They played 2 encores. The first one from Phantom Power, totalling 3 songs; Fireworks, Bobcaygeon and Poets. Once again, the band left the stage, letting Gordie soak it all in once more. Again, the crowd giving him everything they could of themselves. 

I've been to many shows where people leave before the encore because they want to beat the traffic. There was not one person who exited early. Everybody stayed to the very end, for Gordie but also for themselves. 

As the band came back out and eased into their last 2 songs with a gorgeous rendition of Wheat Kings, which is easily one of my favourite all-time songs (from Fully Completely, which if you remember, was really the first album I'd ever heard of the Hip) I was overcome. I knew I was close to the end. I didn't want it to stop. But like all good things, it has to come to an end at some point. And that was last night. 

The last song I will ever hear The Tragically Hip play live was Courage. It was like Gordie's final message to everybody there last night: Have courage to face the unknown. Life is nothing without courage. Regardless of what happens, be strong. 

And that was it. The band said their final farewell, Gord Downie waved goodbye to Calgary and walked off the stage. And I sat there, every nerve exposed. Sitting in disbelief that something I had loved for so long was over. I'm getting emotional just thinking about it. 

I don't know if I believe in fate. It's hard to know what is out there in the cosmos pulling strings and making things happen, but it sure seems like when it comes to this band, there is something serendipitous in my life.

The first song I ever heard them play live was "Something On" almost as if the band was foreshadowing to me that my life would be affected for years by this performance. It's as though they knew something was going to happen to me, and this was their way of telling me.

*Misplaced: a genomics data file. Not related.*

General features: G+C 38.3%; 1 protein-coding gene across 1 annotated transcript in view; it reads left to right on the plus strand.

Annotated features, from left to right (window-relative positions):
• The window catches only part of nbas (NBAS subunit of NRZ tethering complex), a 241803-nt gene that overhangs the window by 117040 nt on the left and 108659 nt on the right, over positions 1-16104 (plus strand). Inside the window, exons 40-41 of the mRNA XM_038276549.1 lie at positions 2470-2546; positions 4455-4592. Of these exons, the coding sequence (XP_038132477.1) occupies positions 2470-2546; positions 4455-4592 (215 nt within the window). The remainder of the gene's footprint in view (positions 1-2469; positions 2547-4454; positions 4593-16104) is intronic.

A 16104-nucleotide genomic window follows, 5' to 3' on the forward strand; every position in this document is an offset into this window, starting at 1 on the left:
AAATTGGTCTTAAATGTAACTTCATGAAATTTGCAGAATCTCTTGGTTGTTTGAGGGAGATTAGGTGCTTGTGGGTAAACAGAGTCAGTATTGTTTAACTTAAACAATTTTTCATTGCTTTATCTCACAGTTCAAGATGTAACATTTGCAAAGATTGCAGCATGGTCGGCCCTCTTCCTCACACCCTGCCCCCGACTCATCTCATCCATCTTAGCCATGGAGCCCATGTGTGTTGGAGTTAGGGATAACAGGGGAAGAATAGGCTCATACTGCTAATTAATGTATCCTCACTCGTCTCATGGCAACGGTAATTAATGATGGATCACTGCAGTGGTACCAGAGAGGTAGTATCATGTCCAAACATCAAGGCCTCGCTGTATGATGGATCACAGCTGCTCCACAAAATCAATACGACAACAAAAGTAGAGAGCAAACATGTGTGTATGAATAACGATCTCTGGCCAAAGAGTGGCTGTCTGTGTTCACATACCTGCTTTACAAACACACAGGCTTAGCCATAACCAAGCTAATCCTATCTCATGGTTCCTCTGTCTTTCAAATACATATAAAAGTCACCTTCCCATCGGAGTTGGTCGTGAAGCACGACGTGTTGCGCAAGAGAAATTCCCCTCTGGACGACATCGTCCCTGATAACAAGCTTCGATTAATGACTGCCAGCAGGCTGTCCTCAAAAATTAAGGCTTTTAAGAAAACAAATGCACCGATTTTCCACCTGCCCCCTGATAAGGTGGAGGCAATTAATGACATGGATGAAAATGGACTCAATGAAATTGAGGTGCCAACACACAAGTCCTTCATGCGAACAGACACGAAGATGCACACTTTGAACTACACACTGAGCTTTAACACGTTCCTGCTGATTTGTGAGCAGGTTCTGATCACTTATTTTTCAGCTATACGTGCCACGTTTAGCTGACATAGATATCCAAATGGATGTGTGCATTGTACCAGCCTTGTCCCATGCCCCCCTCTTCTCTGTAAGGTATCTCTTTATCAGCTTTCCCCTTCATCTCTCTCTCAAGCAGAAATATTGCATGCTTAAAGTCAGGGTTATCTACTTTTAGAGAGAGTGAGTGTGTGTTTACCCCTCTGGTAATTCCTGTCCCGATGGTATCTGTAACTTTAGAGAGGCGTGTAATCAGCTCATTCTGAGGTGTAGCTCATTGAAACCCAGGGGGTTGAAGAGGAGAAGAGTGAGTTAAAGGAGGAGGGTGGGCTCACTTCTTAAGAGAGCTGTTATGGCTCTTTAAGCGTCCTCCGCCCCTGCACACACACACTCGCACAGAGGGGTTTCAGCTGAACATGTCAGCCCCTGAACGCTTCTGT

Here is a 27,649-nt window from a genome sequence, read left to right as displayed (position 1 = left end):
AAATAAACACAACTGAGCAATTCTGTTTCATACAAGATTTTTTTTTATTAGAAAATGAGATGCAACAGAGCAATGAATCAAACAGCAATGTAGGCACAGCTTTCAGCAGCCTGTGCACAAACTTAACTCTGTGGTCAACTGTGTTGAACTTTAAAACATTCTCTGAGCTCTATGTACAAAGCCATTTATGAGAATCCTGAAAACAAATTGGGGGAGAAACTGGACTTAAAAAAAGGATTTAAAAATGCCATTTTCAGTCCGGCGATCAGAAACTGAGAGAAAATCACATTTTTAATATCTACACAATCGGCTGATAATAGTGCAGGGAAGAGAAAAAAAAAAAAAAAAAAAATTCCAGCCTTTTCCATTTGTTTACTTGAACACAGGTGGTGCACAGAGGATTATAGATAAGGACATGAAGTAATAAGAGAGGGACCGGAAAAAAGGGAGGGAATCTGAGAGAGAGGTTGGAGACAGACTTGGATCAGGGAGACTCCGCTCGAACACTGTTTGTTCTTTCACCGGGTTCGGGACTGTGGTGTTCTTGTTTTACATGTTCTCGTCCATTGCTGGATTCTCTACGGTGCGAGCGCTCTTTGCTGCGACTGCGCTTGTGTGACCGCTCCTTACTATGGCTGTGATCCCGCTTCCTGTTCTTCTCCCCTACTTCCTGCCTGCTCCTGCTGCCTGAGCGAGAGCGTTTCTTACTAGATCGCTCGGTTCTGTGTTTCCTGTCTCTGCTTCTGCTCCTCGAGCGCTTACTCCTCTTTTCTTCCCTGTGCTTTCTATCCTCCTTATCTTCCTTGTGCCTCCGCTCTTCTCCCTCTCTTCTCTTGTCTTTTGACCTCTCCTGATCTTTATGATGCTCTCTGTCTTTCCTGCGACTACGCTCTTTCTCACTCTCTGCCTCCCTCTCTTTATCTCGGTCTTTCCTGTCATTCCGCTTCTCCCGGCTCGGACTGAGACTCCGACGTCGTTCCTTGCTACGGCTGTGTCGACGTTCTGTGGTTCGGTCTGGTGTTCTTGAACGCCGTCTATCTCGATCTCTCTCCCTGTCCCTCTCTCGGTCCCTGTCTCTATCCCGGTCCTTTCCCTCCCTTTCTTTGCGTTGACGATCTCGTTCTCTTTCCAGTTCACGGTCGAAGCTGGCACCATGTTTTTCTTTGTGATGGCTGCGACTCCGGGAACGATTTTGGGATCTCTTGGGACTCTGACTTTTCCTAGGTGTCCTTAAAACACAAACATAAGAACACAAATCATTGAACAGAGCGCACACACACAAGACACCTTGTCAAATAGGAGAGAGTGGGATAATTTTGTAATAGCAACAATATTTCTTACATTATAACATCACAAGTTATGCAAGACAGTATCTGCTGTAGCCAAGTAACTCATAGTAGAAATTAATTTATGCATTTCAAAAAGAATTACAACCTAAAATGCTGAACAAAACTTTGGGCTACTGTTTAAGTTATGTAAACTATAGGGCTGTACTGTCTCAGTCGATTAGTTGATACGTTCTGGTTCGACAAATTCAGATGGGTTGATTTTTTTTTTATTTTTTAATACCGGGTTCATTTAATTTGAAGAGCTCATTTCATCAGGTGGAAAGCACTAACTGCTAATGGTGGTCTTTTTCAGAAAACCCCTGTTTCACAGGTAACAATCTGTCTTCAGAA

The last song I heard them play was "Courage" which is basically them telling me not to worry. Despite their absence, life goes on and I will survive. I know that message wasn't specifically for me, but for an entire group of people. But it doesn't matter. That's what music can do to a person: connect with them where they need it and speak to their soul with a message they need most. 

I have seen this band 12 times. I have lived and breathed their music for 20 years - well over half my life. I am beyond saddened by the fact that I will never get another chance to see them live. But I am eternally grateful for the countless times they have made my life better. These 5 musicians have been with me through highs and lows. 

Last night was one of the happiest and saddest days of my life. It was a night I will never forget and I wish I could relive it every day of my life. 

For those who get to see any shows on the eastern leg of the tour; soak it in. You are going to witness something amazing. You will be privy the ultimate example of courage and I hope it affects you as deeply and greatly as it did me.

Gordie: Thank you for everything. I will miss you more than you can ever know.

-D (@davidronn)